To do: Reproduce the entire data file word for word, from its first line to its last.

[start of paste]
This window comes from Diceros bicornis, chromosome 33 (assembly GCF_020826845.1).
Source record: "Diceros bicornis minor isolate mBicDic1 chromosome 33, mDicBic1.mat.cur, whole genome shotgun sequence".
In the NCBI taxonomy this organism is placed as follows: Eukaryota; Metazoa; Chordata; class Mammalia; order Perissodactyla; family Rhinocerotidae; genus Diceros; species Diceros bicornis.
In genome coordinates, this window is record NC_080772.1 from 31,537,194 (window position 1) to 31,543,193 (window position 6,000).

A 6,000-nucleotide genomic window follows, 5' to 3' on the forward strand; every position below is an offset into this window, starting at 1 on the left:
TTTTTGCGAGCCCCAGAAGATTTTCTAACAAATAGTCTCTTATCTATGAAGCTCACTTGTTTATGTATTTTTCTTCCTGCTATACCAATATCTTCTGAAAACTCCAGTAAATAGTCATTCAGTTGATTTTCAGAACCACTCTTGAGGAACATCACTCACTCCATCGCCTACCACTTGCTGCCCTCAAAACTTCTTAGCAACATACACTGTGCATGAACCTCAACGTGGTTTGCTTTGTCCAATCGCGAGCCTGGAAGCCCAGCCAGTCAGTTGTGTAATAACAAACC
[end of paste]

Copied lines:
This window comes from Diceros bicornis, chromosome 33 (assembly GCF_020826845.1).
Source record: "Diceros bicornis minor isolate mBicDic1 chromosome 33, mDicBic1.mat.cur, whole genome shotgun sequence".
In the NCBI taxonomy this organism is placed as follows: Eukaryota; Metazoa; Chordata; class Mammalia; order Perissodactyla; family Rhinocerotidae; genus Diceros; species Diceros bicornis.
In genome coordinates, this window is record NC_080772.1 from 31,537,194 (window position 1) to 31,543,193 (window position 6,000).

A 6,000-nucleotide genomic window follows, 5' to 3' on the forward strand; every position below is an offset into this window, starting at 1 on the left:
TTTTTGCGAGCCCCAGAAGATTTTCTAACAAATAGTCTCTTATCTATGAAGCTCACTTGTTTATGTATTTTTCTTCCTGCTATACCAATATCTTCTGAAAACTCCAGTAAATAGTCATTCAGTTGATTTTCAGAACCACTCTTGAGGAACATCACTCACTCCATCGCCTACCACTTGCTGCCCTCAAAACTTCTTAGCAACATACACTGTGCATGAACCTCAACGTGGTTTGCTTTGTCCAATCGCGAGCCTGGAAGCCCAGCCAGTCAGTTGTGTAATAACAAACC